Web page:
The name ALIDADA comes from Arabic.
Before Arab astronomy spread to late medieval Europe, the alidada was called DIOTTRA (from the Greek “dia” = “through” and “opteyo” = “to observe”, from which dioptra - instrument through which something is observed)
The term ALIDADA originally designated a revolving small rod with levels, centered in a goniometric scale drawn on the front or back flat face of many ancient astronomical and topographical instruments: dials, flat astrolabes, graphometers, and so on.
In THE ALIDADA there are two pinnules (or levels or sights), fixed perpendicularly on the circle of the alidada itself, which allows to aim at or watch an object that is a reference point on the coast, (e.g. a bell tower) through the holes made in them.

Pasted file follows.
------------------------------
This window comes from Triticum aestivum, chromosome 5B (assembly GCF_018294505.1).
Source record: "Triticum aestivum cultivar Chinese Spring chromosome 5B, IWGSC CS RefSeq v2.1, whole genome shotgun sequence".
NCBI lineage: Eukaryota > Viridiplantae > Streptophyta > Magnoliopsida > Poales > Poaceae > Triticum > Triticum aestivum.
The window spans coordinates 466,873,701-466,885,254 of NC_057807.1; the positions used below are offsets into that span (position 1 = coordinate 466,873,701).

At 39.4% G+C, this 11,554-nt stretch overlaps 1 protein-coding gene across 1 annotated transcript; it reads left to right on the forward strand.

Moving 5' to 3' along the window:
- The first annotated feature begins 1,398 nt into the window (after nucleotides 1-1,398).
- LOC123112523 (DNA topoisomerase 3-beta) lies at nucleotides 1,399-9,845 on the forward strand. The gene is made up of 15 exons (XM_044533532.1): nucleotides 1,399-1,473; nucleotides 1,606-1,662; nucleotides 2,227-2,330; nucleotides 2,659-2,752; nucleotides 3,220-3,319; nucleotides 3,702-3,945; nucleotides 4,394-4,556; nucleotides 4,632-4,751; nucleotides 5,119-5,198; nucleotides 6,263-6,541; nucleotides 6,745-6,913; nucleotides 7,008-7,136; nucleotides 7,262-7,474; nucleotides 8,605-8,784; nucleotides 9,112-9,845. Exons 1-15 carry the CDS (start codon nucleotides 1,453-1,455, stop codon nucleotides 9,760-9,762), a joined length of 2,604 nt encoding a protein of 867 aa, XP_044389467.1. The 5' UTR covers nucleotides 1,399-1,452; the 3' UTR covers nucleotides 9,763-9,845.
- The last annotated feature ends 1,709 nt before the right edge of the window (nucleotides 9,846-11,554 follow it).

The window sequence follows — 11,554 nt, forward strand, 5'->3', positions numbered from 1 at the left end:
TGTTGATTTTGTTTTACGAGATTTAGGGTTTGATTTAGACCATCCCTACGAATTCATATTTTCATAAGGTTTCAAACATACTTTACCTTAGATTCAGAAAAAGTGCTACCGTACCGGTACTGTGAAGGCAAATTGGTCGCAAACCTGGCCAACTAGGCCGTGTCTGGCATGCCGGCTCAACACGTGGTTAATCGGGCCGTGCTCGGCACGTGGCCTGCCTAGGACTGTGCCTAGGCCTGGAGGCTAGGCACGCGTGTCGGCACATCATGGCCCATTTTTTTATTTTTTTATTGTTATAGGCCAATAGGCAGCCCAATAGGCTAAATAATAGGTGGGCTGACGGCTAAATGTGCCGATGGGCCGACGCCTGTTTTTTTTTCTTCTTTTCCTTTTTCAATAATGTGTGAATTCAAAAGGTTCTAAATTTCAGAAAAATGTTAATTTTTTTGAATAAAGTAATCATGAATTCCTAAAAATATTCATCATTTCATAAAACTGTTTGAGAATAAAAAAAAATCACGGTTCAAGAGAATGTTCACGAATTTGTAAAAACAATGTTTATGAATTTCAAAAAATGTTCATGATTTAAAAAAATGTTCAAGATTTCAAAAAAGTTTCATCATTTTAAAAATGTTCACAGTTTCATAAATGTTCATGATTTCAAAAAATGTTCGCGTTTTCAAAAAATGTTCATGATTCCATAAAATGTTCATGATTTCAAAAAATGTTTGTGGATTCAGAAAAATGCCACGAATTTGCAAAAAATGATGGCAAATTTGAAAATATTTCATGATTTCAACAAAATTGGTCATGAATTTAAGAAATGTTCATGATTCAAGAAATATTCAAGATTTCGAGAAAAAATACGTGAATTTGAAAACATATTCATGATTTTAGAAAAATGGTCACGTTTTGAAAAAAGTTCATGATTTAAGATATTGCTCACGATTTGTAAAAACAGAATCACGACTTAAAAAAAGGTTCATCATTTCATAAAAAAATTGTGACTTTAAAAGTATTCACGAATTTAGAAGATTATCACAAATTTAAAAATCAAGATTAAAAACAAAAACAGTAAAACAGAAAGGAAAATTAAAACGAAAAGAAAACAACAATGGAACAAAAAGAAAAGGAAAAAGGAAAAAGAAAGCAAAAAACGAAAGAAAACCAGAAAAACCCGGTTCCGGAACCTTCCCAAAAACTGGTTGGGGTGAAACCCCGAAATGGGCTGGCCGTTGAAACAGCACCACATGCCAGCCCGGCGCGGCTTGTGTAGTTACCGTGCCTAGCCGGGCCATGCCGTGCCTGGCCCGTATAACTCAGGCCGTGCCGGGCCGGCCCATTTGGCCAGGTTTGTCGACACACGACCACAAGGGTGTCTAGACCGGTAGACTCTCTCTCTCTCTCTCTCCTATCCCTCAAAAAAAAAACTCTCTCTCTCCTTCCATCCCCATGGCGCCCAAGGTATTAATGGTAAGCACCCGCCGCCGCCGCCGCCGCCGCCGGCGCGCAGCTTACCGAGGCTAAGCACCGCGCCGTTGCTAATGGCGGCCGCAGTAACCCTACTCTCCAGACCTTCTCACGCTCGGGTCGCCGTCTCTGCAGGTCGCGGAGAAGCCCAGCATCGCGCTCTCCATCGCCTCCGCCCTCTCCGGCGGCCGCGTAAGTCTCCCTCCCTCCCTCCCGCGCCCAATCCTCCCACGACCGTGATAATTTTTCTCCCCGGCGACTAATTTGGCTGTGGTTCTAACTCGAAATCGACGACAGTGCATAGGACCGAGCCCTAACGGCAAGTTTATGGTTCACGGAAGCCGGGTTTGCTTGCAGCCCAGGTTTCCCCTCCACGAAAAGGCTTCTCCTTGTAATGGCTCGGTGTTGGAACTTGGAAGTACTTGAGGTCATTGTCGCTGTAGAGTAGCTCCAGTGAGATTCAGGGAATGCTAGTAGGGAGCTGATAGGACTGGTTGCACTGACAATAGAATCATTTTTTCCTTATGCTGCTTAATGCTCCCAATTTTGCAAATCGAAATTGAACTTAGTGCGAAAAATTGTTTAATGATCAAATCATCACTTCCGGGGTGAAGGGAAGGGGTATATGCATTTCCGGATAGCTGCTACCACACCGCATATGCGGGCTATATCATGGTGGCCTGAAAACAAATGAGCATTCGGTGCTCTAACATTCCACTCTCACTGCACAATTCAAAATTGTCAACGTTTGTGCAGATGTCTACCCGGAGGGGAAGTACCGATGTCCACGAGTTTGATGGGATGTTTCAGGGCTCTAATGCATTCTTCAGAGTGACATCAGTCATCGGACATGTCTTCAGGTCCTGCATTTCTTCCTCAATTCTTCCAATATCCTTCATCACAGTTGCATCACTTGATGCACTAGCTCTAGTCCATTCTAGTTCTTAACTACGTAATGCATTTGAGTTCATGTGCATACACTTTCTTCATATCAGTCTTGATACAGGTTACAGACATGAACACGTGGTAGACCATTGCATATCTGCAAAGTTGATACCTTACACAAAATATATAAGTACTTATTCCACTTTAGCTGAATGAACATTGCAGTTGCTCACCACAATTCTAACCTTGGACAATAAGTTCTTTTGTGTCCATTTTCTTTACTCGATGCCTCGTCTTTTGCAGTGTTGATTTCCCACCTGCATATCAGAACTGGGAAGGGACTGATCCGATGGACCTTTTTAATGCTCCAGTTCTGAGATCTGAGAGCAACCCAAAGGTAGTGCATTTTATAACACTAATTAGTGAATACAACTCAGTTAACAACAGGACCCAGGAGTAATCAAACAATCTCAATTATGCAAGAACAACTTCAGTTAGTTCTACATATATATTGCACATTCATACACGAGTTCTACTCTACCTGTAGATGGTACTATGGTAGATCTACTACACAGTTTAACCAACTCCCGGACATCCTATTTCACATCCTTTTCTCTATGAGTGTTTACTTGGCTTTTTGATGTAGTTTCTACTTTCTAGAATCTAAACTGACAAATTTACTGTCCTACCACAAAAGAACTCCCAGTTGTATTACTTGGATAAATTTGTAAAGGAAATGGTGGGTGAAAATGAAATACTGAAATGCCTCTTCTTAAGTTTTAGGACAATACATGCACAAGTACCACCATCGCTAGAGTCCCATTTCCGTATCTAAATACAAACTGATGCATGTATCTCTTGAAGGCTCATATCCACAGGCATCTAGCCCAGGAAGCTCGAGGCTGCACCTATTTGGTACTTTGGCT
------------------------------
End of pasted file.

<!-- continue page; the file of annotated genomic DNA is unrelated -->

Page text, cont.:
The ocular pinnula has a narrow slit to put the eye on and through which the observation is made
A PRISMA allows checking the value of the reading on the compass.
An index, often consisting of the very edge of the alidada, shows on a goniometric scale (azimutal circle), the angle (azimut) between the line of sight of the targeted object and a pre-fixed direction.
Some pieces of the compass are missing? Maybe.
Body to be repainted.
- Brass, Wood
- Manufacturer/ Brand
- U.S. Navy
- Estimated Period
- Country of Origin
- Fair condition - heavily used & with possibly minor parts missing
- 15×35×37 cm
- 8 kg